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If you feel your pet is having a veterinary medical emergency, please bring your pet to our 24/7 emergency hospital. Your pet should be brought in immediately if they are experiencing major bleeding, breathing problems, seizures, are unresponsive or limp, had severe trauma (dropped, kicked, crushed, or run over), or collapse. Other situations needing immediate attention include blood in the urine or straining of a male cat or dog, a bloated abdomen, a snake bite, fluid in the lungs or around the heart, and unproductive retching.
Here at MASH, we use a triage system to quickly determine which pets need immediate attention, especially when times are busy. This system is color-coded to easily show what is prioritized. Lower urgency may mean wait times to be seen will be longer. We may ask questions about your pet's symptoms and injuries or illness to determine the level of urgency.
Blood in urine or straining of a male dog/cat
Fluid in the lungs/around the heart
Trouble during active labor
Cluster seizures (three or more seizures in a 24-hour period)
Diarrhea paired with appetite loss and vomiting
Diabetic not doing well/lethargic
Open fracture (can see the bone)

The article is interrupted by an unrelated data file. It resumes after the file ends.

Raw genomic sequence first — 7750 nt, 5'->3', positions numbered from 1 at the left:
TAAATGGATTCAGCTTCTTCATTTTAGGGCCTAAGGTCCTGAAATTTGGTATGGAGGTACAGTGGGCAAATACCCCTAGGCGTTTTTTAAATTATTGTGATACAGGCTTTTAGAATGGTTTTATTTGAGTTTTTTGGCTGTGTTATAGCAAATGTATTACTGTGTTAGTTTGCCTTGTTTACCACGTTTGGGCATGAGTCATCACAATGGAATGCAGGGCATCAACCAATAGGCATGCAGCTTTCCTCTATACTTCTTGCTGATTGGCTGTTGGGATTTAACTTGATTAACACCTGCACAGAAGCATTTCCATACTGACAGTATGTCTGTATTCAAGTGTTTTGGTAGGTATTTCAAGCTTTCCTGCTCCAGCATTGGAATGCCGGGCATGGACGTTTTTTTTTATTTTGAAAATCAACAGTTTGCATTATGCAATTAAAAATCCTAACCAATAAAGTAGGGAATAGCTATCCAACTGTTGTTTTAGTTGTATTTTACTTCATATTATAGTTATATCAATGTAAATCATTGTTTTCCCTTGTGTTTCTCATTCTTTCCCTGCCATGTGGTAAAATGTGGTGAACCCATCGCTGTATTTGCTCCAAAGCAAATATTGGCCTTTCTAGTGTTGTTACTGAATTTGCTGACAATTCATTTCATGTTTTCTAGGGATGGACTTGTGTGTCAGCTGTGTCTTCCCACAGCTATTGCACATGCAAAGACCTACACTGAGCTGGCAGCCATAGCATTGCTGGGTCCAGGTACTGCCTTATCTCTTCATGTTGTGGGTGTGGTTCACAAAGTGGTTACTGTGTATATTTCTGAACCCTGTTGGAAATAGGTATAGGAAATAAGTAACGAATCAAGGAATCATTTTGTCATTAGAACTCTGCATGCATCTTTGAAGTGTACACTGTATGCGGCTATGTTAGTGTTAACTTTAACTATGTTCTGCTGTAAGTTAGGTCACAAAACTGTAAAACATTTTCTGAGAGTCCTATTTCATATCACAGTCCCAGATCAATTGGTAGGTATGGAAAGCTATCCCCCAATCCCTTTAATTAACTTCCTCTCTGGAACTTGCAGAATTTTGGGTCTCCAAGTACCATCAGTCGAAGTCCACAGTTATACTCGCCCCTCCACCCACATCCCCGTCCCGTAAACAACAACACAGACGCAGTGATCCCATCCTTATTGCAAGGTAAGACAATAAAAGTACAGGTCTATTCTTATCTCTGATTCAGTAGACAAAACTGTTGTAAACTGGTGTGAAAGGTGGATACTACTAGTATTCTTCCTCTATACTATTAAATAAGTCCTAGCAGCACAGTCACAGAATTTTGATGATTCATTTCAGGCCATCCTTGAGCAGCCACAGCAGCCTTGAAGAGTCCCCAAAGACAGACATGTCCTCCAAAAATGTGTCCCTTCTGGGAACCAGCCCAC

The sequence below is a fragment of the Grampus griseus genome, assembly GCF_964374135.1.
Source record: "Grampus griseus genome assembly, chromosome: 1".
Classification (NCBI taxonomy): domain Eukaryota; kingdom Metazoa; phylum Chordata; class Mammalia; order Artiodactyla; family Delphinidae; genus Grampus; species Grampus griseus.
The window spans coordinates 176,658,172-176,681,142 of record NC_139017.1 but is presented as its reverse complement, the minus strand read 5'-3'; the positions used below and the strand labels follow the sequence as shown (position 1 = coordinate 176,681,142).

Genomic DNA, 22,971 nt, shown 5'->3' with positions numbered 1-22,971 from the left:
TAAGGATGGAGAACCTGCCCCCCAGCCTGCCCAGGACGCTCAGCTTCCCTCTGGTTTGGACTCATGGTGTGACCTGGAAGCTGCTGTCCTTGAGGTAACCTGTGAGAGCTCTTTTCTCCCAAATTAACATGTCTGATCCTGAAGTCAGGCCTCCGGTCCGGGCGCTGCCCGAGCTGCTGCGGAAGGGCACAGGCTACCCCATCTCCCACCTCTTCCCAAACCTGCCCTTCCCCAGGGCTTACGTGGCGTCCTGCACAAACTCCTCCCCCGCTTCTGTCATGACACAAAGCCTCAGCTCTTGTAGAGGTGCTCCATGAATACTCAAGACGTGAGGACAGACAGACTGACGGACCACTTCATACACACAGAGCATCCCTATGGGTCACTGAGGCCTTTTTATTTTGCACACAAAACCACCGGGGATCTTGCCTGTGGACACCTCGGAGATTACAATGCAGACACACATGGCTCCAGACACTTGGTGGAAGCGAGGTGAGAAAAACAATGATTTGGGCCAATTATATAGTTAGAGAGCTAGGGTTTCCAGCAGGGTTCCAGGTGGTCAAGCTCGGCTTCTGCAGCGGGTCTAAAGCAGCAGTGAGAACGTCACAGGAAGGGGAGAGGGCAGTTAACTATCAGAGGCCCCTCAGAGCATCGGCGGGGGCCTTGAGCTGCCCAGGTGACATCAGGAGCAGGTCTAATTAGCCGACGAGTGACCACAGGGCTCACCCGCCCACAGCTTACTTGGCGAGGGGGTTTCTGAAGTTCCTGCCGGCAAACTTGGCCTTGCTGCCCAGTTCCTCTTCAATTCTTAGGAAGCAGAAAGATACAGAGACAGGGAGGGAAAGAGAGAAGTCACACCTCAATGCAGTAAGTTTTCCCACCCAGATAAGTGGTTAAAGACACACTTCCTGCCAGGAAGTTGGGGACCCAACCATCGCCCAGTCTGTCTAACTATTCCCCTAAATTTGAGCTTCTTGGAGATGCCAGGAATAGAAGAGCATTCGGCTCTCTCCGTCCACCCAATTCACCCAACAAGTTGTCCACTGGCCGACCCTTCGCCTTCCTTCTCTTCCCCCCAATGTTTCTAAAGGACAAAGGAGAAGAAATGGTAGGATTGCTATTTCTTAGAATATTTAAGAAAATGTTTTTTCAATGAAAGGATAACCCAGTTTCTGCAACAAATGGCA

Vomiting (less than two times in a 24-hour period)
Straining to defecate
Blood in urine or straining of a female dog/cat
Non-productive cough with no breathing pattern changes
A single seizure with full recovery
Chronic weight loss
If you think your pet has ingested poison or eaten something toxic contact the ASPCA pet poison hotline at (888) 426-4435. If they recommend you seek veterinary care for your pet, please call to inform us you are on your way and provide your case number. The ASPCA Animal Poison Control Center has good resources for any animal poison-related emergencies.
We know everything can feel like an emergency when our pets are in distress or pain. It is important to keep in mind that we want the best for your pet too. We will need to examine your pet to determine the level of urgency so we can provide the best care that they need.
Wait times for non-critical patients may vary. This is why we ask for patience as we care for and triage your furry friends. Wait times are usually increased by cases that would benefit more from being seen by a primary veterinarian rather than the emergency room. There is also currently an industry-wide veterinary technician shortage.
Please call to let us know why you are coming in, so we can prepare to care for your pet when you arrive.